Re: do_exit() and lock_kernel() semantics

Andrew Morton (
Mon, 25 Mar 2002 12:17:00 -0800

Kevin Pedretti wrote:
> Hello,
> do_exit() does a lock_kernel() before it destroys the dying
> processes mm context (sets task_struct->mm to NULL in 2.4 and &init_mm
> in 2.2). Does lock_kernel() somehow disable interrupts? It doesn't
> look like it does.


> Is there anyway from an interrupt context to check if a process is still
> alive (not exiting) and prevent it from exiting until the ISR is over?

See kernel/timer.c:count_active_tasks(). It does
read_lock(&task_list_lock) to pin everything down
while it walks the task list in an interrupt.

And you're in luck - tasklist_lock is exported to modules.

> I guess if lock_kernel disables interrupts globally and waits for
> inprogress interrupts to complete, then this isn't a problem.
> More detail:
> The reason I ask is that I'm working on/modifying a set of modules that
> accesses user space from interrupt context. I know this is not a good
> thing to do generally, but for performance reasons the original author
> wanted to copy directly into a mlocked user space buffer from a network
> receive interrupt. Since the buffer is mlocked, it is always guaranteed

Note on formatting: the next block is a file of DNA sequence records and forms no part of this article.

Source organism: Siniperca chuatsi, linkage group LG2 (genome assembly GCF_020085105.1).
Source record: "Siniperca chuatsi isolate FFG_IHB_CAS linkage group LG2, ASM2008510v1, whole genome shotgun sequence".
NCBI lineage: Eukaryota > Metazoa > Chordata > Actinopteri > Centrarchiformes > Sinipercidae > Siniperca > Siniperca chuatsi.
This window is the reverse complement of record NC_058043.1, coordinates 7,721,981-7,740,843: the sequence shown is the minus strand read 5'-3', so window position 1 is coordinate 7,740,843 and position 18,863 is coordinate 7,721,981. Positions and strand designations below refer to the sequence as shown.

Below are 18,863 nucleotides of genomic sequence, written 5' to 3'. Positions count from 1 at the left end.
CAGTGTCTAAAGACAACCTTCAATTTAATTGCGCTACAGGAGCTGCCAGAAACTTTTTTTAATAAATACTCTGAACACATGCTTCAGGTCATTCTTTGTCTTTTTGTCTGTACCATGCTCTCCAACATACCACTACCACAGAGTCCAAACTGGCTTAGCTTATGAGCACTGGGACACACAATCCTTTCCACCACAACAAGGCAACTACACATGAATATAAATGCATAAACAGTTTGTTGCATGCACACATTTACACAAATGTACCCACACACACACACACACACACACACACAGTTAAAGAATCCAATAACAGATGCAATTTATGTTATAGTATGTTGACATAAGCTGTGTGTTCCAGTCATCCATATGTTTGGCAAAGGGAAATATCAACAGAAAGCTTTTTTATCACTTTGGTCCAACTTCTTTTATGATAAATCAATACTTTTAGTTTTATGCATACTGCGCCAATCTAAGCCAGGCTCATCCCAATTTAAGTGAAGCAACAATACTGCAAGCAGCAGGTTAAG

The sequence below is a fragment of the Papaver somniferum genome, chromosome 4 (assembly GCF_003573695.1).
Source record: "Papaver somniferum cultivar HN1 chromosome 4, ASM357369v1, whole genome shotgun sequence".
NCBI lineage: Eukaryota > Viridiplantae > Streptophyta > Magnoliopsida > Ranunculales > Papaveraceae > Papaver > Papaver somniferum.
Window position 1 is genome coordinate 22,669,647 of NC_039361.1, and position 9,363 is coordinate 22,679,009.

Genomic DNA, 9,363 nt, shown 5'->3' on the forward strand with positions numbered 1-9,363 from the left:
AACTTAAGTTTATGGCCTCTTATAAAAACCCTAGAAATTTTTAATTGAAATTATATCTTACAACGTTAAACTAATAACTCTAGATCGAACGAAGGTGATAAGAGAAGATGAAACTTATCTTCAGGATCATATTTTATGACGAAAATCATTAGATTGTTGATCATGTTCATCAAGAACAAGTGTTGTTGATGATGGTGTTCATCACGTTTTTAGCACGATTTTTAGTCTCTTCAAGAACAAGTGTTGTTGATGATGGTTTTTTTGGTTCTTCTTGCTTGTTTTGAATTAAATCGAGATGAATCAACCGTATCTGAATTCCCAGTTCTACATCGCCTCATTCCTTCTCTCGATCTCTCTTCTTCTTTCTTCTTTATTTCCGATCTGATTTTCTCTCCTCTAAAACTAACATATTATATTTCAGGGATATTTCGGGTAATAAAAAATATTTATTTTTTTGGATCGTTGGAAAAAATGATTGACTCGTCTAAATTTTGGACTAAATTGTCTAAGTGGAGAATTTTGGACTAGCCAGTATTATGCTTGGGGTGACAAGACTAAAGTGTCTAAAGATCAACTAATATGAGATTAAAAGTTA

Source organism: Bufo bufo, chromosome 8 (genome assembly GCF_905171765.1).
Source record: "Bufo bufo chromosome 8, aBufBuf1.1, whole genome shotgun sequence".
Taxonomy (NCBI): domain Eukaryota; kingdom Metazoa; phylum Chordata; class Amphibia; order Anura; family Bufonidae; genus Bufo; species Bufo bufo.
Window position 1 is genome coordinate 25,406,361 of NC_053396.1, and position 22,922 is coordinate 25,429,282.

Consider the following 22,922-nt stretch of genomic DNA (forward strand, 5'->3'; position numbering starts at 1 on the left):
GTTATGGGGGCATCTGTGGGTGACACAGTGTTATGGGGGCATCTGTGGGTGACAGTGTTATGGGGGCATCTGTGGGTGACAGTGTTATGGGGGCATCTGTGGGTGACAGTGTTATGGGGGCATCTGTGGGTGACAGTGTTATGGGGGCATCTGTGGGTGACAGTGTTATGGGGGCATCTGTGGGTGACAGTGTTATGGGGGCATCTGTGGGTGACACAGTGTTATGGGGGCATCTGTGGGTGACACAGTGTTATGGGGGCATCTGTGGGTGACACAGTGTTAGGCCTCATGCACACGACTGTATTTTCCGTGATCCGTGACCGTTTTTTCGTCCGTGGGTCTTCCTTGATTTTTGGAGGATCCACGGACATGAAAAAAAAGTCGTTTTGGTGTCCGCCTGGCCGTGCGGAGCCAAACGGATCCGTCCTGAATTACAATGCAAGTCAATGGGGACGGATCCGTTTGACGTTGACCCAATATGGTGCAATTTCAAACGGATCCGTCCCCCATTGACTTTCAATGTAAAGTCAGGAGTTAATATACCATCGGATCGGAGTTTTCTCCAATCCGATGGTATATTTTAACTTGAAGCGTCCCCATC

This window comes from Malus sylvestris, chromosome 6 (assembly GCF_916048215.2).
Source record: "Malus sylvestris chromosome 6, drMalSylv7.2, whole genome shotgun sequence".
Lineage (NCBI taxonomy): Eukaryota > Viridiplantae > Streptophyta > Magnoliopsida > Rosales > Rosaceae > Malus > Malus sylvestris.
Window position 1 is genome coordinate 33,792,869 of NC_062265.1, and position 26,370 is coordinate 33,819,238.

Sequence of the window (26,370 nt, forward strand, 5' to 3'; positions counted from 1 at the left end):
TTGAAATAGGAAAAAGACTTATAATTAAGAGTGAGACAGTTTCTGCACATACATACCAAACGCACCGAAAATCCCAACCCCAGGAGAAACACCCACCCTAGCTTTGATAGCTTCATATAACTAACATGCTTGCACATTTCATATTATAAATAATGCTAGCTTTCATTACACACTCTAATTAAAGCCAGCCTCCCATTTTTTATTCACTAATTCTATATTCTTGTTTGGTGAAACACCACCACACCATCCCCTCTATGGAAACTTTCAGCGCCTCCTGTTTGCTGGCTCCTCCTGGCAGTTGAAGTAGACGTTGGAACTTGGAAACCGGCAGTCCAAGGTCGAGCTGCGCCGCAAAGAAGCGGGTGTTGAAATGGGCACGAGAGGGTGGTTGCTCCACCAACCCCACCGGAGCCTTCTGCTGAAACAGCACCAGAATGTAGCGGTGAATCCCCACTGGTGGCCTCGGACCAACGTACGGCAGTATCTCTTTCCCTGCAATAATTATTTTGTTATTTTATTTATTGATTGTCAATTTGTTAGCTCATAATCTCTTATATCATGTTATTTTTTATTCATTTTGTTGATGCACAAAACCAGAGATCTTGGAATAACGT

> to be there and no page faults will happen (right??? I'm new at this).
> Thus, for each receive we have to convert the virt address of the
> user-land receive buffer to a physical address (in the kernel region)
> before doing the memcpy (copy_to_user doesn't work from interrupt
> context).

That sounds sane. Pin the user pages, set up a kernel virtual
mapping of them. You can't rely on userspace having performed
the mlock of course; you'll need to pin the pages in-kernel.
Probably you can just use map_user_kiobuf().

> This all seems to work fine in practice. However, it seems
> to me that there is a race that can happen if a process is in the middle
> of dying and a receive interrupt happens. task->mm can be set to
> NULL/init_mm out from under me while doing a receive (e.g. on another cpu).

I guess that if you've pinned the pages, then you're safe even
if the task exits - the pages won't be going away. But your
interrupt will need to deal with the kiovec, not the process mm.

This could end up meaning that your final page_cache_release()
happens in interrupt context. We may have a problem with that
if the page is still on the global LRU. See the thread
starting at

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